Seriously people. We are the town of Rehtaeh Parsons. For the past few months, our airwaves have been full of discussions about the importance of consent and the dangers of a so-called “rape culture”. How could anyone not know that this chant was wrong?
I’m sure Mr. Perry did plenty of wonderful things during his term and I suspect he has a bright future ahead of him. No one is saying he’s the devil incarnate.
BUT, when you make a mistake, you have to own it. And owning it means accepting the consequences.
SMU needs to regains its reputation and rebuild the trust of its students, alumni and community. And they will.
This “scandal” will blow over and a new one will take its place.
But let’s hope the lesson sticks. Think first..then think again.
5 thoughts on ““Gimme a Y! Gimme an O!” Seriously…Gimme some common sense.”
You can say that again! I am still curious about what went on. Though, I’m reconsidering abolishing Frosh Week altogether, it just needs to be revamped. It should be more about showing them the realities of university life, like realities of academic study, or managing finances before the credit card guys tech am that the hard way.
Great read my friend and provided an another opportunity for discussion with my daughter who is soon to attend universtiy and another who is actually attenidng SMU now. We cannot talk about it too much.
Thanks. We just need to keep talking about it. I feel bad for SMU…they are by no means the only university guilty of this sort of thing. They are just the one that got caught.
Mrs. Hollis, I just stumbled upon your blog, and I wanted to let you know how much I have enjoyed reading your posts. I also wanted to pass on to you a link from a televised debate I had with the Frontier Centre recently regarding a position they hold around ‘traditional vs differentiated’ teaching. The video of that telecast is here: http://albertaprimetime.com/Stories.aspx?pd=5579
My other musings about education can be found here: http://philmcrae.com/blog.html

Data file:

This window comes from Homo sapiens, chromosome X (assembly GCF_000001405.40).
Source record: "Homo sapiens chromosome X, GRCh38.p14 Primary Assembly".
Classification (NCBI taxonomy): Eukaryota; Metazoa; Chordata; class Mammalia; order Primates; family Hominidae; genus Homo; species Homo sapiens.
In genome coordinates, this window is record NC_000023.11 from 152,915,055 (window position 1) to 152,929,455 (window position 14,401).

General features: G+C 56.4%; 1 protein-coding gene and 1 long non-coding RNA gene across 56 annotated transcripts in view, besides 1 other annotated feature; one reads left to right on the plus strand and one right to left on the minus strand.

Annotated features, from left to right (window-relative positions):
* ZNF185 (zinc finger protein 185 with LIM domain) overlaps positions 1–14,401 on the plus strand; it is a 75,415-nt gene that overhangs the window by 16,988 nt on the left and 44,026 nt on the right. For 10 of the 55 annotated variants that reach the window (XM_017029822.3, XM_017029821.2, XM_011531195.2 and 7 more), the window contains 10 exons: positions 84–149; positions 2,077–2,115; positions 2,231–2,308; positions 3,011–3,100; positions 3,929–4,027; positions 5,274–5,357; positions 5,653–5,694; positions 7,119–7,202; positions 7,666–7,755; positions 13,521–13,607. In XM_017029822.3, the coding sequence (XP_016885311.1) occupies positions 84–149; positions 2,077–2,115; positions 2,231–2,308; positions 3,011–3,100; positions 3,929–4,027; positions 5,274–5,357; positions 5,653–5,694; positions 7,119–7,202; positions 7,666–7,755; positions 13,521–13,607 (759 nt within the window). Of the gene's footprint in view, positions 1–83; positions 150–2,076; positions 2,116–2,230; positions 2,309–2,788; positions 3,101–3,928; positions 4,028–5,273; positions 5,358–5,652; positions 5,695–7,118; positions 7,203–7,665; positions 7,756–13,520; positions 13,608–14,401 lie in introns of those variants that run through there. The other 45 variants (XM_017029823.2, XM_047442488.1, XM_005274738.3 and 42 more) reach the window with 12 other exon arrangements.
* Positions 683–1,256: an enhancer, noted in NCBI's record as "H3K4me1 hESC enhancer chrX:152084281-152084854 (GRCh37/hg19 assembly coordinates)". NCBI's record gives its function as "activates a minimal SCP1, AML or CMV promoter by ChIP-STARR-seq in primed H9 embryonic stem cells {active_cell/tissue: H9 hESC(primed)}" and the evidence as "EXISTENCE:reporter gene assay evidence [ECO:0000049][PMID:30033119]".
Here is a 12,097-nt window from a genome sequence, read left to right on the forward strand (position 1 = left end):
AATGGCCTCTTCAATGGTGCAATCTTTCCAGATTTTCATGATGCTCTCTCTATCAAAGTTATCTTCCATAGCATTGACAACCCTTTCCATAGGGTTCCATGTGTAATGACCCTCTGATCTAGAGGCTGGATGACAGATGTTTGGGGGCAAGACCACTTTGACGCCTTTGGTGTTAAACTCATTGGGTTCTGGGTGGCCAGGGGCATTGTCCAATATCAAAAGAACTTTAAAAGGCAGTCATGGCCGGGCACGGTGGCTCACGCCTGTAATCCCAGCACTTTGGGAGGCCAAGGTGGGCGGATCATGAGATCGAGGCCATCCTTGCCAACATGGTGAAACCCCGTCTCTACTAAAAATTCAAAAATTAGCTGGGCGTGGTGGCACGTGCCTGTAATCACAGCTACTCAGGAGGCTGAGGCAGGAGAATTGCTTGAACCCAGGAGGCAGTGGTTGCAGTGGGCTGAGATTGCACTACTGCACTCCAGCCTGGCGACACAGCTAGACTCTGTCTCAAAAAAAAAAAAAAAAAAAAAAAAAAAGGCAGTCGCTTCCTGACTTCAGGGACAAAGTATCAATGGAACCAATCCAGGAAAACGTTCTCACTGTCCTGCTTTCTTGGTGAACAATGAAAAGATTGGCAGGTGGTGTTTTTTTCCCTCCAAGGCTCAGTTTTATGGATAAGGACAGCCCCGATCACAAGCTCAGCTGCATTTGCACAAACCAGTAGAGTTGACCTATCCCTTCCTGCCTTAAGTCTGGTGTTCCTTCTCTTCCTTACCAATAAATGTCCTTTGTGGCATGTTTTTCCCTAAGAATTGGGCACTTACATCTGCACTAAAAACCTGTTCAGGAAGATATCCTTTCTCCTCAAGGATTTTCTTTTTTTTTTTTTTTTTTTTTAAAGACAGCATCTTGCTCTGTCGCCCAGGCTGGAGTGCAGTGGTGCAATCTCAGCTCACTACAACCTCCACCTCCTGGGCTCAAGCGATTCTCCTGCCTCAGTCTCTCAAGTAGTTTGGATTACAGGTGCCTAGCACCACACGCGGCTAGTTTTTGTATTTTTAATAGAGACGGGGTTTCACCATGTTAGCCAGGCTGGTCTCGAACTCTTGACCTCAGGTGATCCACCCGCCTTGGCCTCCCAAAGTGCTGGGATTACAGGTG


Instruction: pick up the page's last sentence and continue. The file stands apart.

Best wishes for your powerful (and empowering) work, I can see that you care deeply about education and forging a better society for all of our children and youth.
Thanks so much for responding to my posts. I watched the link you sent me and all I can say is, “Halleluja”! I thought I was a lone voice in the wilderness. It sounds like we are on the same wavelength where kids are concerned. Michael Zwaagstra and his crew make me want to poke my eyes out with sharp sticks. I can’t even begin to understand the logic that they use. If you spend one day in a regular public school, you will see that we can’t keep cramming round kids into square holes. They won’t learn!!! Today, for example, I had a grade 6 girl in resource who has been sick about coming to school because she doesn’t ‘get’ math the way her teacher is teaching it. All I had to do was approach it from a different angle, using her specific strengths and challenges, and suddenly she was getting it. She walked away happy, proud of herself, and prepared to keep trying.
And that bull…about colleges having to deal with lesser students? Please. They were saying that about us when I went to university 25 years ago. They said it in Plato’s time! Every generation thinks the new one is broken and would be better if we went back to “the good old days”. Spare me. Join us in the 21st century.
I will be following your blog. Thanks again. Keep fighting the good fight. Our kids are worth it.